The fundamental requirements in avoiding waste are, first, a disposition to cooperate and, secondly, an organization that will procure the most effective result from all who participate. A war department or a normal school which is productive of jealousies, dissensions, and the spirit which says, “You go your way, I'll go mine,” is lacking in a disposition to cooperate and therefore is wasteful and undemocratic; just as great ineffectiveness results from lack of unity thru organization. From the standpoint of organization conservatism must not be considered synonymous with conservation.
Teachers have said that theory and practice are two different considerations. If theory is to be purposeful and practice rational, this cannot be true. Personal interviews were conducted with thirty-seven state-normalschool principals, instructors, or supervisors in twenty-two different states. It has been noted that these representatives have said practically that there is little or no direct relationship provided between their departments of theory and of practice. In other words, students in the theory department study professional subjects for over a year and a half and then go out into the profession for observation and practice under different directors. Consequently the students' partly digested theories are often neglected and forgotten. If this is true, then normal-school officials have a war-time duty toward conservation in education which is quite commensurate with that of the officials in our war department.
The principal activities thru which theory and practice in normal schools might cooperate are as follows: demonstration lessons, organized observation, and practice teaching. The principal parties to maintain cooperative relationships and uniformity of principles are theory teachers, student teachers, demonstration teachers, observation-school teachers, practice or critic teachers, supervisors, and principals. The three
of data which have been distributed show some of the vital phases of these relationships. All data were collected by means of personal interviews.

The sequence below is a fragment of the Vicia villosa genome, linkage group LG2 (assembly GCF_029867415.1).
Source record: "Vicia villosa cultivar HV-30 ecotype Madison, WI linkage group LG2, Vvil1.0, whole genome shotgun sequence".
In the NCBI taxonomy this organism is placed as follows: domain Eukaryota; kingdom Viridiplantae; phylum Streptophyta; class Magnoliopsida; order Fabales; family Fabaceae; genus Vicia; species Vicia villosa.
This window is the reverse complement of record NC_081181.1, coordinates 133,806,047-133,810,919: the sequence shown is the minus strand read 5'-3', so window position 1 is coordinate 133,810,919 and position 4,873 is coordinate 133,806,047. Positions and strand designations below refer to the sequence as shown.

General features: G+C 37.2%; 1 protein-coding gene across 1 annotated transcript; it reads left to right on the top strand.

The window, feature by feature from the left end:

In considering demonstration lessons it is interesting to note that 40 per cent of the normal schools do not make use of this means of helping theory to function. In the great majority of cases theory teachers never
ach lessons to test or demonstrate their own theories, and in 32 per cent of the cases they do not attend the demonstration exercises that are given.
As to organized observation as a means of illustrating and clarifying the instruction in theory, it will be noted that ten out of thirty-seven schools do not maintain this type of work, and in the twenty-seven schools where observation courses are conducted they vary in length from ten to two hundred hours. In most cases the courses are directed by the supervisors or principals of the practice departments. In five cases there is a very direct relationship between the theory instruction and the observation. However, in 55 per cent of the cases those who teach lessons for observation do not use intentionally the methods and principles advocated by the theory department.
The next point to be noted is the actual working relation between theory instruction and practice teaching. In 65 per cent of the schools studied theory instructors have nothing to do with the students' plans for teaching, in 57 per cent theory teachers do not observe or consult student teachers, and in 59 per cent students are not sent to theory teachers for assistance. It may be noted that in about 56 per cent of the cases theory teachers and critic teachers do not have meetings or appointed consultations.
Supervisors of practice teaching are in a position to unify the work of the departments of theory and of practice. It may be noted under IV in the outline in your hands, that in about 50 per cent of the cases supervisors of practice do not visit the theory department nor necessarily become familiar with the methods which they advocate. In five cases out of thirty-seven no one is engaged to occupy the position as supervisor of practice teaching. This may be lookt upon as a point of strength, as, for instance, in three schools where the only supervisors of practice are the theory teachers. In twenty of the thirty-three remaining normal schools the supervisors of practice do not have meetings with the instructors in the theory department, and in nineteen cases they make no effort to bring critic teachers and theory teachers together for conferences. In twenty cases they are supposed to represent